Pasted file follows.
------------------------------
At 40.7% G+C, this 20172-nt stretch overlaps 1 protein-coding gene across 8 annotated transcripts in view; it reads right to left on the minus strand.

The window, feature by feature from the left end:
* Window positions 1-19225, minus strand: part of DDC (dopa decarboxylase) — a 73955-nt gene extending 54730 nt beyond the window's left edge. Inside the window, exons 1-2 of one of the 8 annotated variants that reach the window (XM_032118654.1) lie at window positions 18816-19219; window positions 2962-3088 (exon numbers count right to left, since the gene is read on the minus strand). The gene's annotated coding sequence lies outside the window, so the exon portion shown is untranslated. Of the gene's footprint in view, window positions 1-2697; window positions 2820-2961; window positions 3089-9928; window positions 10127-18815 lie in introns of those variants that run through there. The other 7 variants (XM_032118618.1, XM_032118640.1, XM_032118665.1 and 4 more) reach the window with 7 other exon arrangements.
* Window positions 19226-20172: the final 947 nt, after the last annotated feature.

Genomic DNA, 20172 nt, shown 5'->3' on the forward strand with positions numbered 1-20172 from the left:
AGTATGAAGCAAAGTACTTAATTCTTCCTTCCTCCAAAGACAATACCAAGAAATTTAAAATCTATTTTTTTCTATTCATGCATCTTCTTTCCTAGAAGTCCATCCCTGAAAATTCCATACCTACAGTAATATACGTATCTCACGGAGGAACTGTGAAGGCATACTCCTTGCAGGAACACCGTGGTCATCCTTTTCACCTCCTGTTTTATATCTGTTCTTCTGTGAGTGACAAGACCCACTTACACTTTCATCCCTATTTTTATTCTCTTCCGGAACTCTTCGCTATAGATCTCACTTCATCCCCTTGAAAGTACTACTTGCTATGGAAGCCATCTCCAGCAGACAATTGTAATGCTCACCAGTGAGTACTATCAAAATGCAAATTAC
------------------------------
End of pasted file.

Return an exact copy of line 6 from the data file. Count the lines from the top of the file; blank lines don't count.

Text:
AGTATGAAGCAAAGTACTTAATTCTTCCTTCCTCCAAAGACAATACCAAGAAATTTAAAATCTATTTTTTTCTATTCATGCATCTTCTTTCCTAGAAGTCCATCCCTGAAAATTCCATACCTACAGTAATATACGTATCTCACGGAGGAACTGTGAAGGCATACTCCTTGCAGGAACACCGTGGTCATCCTTTTCACCTCCTGTTTTATATCTGTTCTTCTGTGAGTGACAAGACCCACTTACACTTTCATCCCTATTTTTATTCTCTTCCGGAACTCTTCGCTATAGATCTCACTTCATCCCCTTGAAAGTACTACTTGCTATGGAAGCCATCTCCAGCAGACAATTGTAATGCTCACCAGTGAGTACTATCAAAATGCAAATTAC